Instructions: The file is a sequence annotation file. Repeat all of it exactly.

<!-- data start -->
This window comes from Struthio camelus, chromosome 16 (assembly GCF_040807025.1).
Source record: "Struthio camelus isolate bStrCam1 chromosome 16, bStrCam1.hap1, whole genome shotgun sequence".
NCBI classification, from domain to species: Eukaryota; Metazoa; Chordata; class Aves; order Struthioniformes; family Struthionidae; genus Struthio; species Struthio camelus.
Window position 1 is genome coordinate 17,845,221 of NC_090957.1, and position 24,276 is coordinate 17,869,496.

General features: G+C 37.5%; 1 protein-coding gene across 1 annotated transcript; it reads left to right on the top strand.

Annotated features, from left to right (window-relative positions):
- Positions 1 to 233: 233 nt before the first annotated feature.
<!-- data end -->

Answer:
This window comes from Struthio camelus, chromosome 16 (assembly GCF_040807025.1).
Source record: "Struthio camelus isolate bStrCam1 chromosome 16, bStrCam1.hap1, whole genome shotgun sequence".
NCBI classification, from domain to species: Eukaryota; Metazoa; Chordata; class Aves; order Struthioniformes; family Struthionidae; genus Struthio; species Struthio camelus.
Window position 1 is genome coordinate 17,845,221 of NC_090957.1, and position 24,276 is coordinate 17,869,496.

General features: G+C 37.5%; 1 protein-coding gene across 1 annotated transcript; it reads left to right on the top strand.

Annotated features, from left to right (window-relative positions):
- Positions 1 to 233: 233 nt before the first annotated feature.